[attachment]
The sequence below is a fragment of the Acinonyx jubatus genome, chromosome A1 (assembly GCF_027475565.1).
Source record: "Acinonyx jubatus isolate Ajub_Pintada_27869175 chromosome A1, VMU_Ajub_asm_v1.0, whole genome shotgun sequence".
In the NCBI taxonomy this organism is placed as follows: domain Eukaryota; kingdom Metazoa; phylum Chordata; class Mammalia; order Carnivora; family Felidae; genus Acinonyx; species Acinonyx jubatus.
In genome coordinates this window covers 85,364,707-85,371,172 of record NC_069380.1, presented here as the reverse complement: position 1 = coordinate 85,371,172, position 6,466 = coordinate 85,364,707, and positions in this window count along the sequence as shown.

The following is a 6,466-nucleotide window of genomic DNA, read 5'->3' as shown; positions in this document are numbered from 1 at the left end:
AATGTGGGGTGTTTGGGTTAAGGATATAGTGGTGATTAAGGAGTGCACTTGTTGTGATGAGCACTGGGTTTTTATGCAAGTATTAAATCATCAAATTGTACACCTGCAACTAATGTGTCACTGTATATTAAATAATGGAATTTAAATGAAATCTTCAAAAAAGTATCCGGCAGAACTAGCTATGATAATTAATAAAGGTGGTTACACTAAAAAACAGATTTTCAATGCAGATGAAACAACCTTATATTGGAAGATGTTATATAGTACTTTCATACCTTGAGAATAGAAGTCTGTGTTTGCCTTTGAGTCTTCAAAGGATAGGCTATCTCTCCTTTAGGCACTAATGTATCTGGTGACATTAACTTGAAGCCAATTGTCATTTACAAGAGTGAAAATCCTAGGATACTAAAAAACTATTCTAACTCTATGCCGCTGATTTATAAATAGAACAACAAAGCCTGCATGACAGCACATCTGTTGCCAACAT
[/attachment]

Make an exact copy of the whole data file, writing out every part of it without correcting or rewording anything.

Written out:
The sequence below is a fragment of the Acinonyx jubatus genome, chromosome A1 (assembly GCF_027475565.1).
Source record: "Acinonyx jubatus isolate Ajub_Pintada_27869175 chromosome A1, VMU_Ajub_asm_v1.0, whole genome shotgun sequence".
In the NCBI taxonomy this organism is placed as follows: domain Eukaryota; kingdom Metazoa; phylum Chordata; class Mammalia; order Carnivora; family Felidae; genus Acinonyx; species Acinonyx jubatus.
In genome coordinates this window covers 85,364,707-85,371,172 of record NC_069380.1, presented here as the reverse complement: position 1 = coordinate 85,371,172, position 6,466 = coordinate 85,364,707, and positions in this window count along the sequence as shown.

The following is a 6,466-nucleotide window of genomic DNA, read 5'->3' as shown; positions in this document are numbered from 1 at the left end:
AATGTGGGGTGTTTGGGTTAAGGATATAGTGGTGATTAAGGAGTGCACTTGTTGTGATGAGCACTGGGTTTTTATGCAAGTATTAAATCATCAAATTGTACACCTGCAACTAATGTGTCACTGTATATTAAATAATGGAATTTAAATGAAATCTTCAAAAAAGTATCCGGCAGAACTAGCTATGATAATTAATAAAGGTGGTTACACTAAAAAACAGATTTTCAATGCAGATGAAACAACCTTATATTGGAAGATGTTATATAGTACTTTCATACCTTGAGAATAGAAGTCTGTGTTTGCCTTTGAGTCTTCAAAGGATAGGCTATCTCTCCTTTAGGCACTAATGTATCTGGTGACATTAACTTGAAGCCAATTGTCATTTACAAGAGTGAAAATCCTAGGATACTAAAAAACTATTCTAACTCTATGCCGCTGATTTATAAATAGAACAACAAAGCCTGCATGACAGCACATCTGTTGCCAACAT